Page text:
Mention the letters "KMD" to most anyone and you're bound to be mistaken for either KMFDM (the German metalectroid group once linked to the Trench Coat Mafia) or KLF (as in "KLF is gonna rock you"--I'm holding back vomit as I speak). KMD, however, is ZevLove X (later MF Doom), Onyx the Birthstone Kid and DJ Subroc. And Mr. Hood is one of hip hop's very few dusty artifacts that articulately represents the evolution of the artform to a platform for voicing the frustrations and, at times, rediculousness of race relations of the early 90s. KMD's approach was much more subtle then the Public Enemys and XClans of the world--often lacing message with enough sugar to help that medicine go down. The result of this formula is Mr. Hood.
Mr. Hood centers around the metaphorical title character--an straight, uptight, white man getting a lesson in black culture as he travels through everyday life in the ghetto on an almost Bulworthian fantasy. The production of the record is a perfect snapshot of the beautifully crafted early nineties hip hop--breakbeats cut and spliced into a neverending loop partnered with carefully selected samples intricately constructed into the song. The production alone on Mr. Hood is primarily responsible for the unique charm of the record--echoing the sound of Prince Paul on 3 Feet High and Rising and Dante Ross on One for All.
Onyx and Zev do their damn thing coming as tasty as any of the era's emcees. The dueling verses never grow dull and, when complete, it only leaves you craving three times the portion. Their mastery of both verse and chorus serve as proof to not only Zev and Onyx's clout as emcees, but as a further evidence of the accelerated understanding and later perfection of what an emcee is from the earlier, more primitive years of hip hop.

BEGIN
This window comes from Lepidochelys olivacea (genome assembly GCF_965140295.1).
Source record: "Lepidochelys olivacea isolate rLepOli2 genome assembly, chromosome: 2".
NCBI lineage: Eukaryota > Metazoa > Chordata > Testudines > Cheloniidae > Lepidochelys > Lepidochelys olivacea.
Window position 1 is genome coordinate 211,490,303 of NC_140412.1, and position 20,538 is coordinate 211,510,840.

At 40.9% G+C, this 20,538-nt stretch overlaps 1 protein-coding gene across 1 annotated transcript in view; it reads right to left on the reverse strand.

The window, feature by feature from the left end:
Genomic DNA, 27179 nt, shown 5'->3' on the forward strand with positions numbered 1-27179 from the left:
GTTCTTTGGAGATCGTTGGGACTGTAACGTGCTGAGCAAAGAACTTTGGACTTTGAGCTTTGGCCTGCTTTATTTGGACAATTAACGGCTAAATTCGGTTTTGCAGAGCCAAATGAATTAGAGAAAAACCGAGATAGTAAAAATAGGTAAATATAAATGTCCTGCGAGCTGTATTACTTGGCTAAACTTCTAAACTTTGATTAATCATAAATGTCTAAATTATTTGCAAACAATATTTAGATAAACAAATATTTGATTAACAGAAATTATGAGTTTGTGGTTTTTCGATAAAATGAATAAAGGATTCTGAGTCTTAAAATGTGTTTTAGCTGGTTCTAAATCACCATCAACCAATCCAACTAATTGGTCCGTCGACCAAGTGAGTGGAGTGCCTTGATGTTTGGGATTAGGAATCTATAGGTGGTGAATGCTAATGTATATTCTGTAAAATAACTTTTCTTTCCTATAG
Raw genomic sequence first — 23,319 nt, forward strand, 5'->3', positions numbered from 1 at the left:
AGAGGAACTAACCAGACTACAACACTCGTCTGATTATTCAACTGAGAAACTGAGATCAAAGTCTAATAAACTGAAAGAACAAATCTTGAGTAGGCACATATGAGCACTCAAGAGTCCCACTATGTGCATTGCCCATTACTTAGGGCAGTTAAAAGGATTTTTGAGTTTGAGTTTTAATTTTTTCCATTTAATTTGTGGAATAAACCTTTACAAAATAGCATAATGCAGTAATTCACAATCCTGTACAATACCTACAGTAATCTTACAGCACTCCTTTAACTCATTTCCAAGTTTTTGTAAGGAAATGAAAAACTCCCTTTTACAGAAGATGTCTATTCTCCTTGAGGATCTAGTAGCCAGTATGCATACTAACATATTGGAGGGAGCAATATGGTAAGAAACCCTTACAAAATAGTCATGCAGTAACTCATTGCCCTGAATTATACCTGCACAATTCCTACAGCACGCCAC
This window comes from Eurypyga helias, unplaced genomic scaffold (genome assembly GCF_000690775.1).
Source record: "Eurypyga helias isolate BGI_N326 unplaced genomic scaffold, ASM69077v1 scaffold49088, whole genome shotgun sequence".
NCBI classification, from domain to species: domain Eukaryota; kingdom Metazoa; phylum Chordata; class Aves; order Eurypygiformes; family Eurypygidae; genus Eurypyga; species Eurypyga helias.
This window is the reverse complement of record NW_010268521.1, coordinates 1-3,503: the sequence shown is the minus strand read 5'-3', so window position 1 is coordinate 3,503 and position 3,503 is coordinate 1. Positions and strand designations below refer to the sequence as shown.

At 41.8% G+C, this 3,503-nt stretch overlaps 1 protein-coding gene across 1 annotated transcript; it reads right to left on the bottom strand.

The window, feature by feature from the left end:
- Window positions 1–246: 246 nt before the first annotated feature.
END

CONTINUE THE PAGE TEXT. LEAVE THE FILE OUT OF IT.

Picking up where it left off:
A&R'd by Prime Minister Pete Nice and MC Serch of 3rd Bass, debuted on 3rd Bass' sensation "Gas Face." Pete and Serch would later lend to Mr. Hood as executive producers. Elektra would later give KMD the boot before they could release their less-humorous and more-militant Black Bastards--the cover art being the largest concern of the project. It would be one of many key hip hop artists that Elektra would liquidate in the nineties--along with Del, Leaders of the New School, Brand Nubian and Souls of Mischief.
Additionally, I must mention this albums holds significant personal value to me. Long-since deleted (but soon to be reissued through Traffic [you guys rock]), I spotted the spine of this CD in a clearance rack when I was working in the stores with my current outfit. KMD only rang a bell because of "Gas Face" and since it would only cost me about $.50, I chunked out the change and bought the damned thing. What would hit me as I popped it in my car would leave me in awe for months afterwards. It would quickly become one of the most prized piece of music in my entire collection--even in the scratched, worn, abused state I purchased it in. Still to this day, some seven years later, I marvel at how incredible Mr. Hood is. It's brilliance is not to be understated. Wait until it's reissued (in September, I think) and then do not hesitate to purchase this album--you'll thank me for it.
"Hard Wit No Hoe"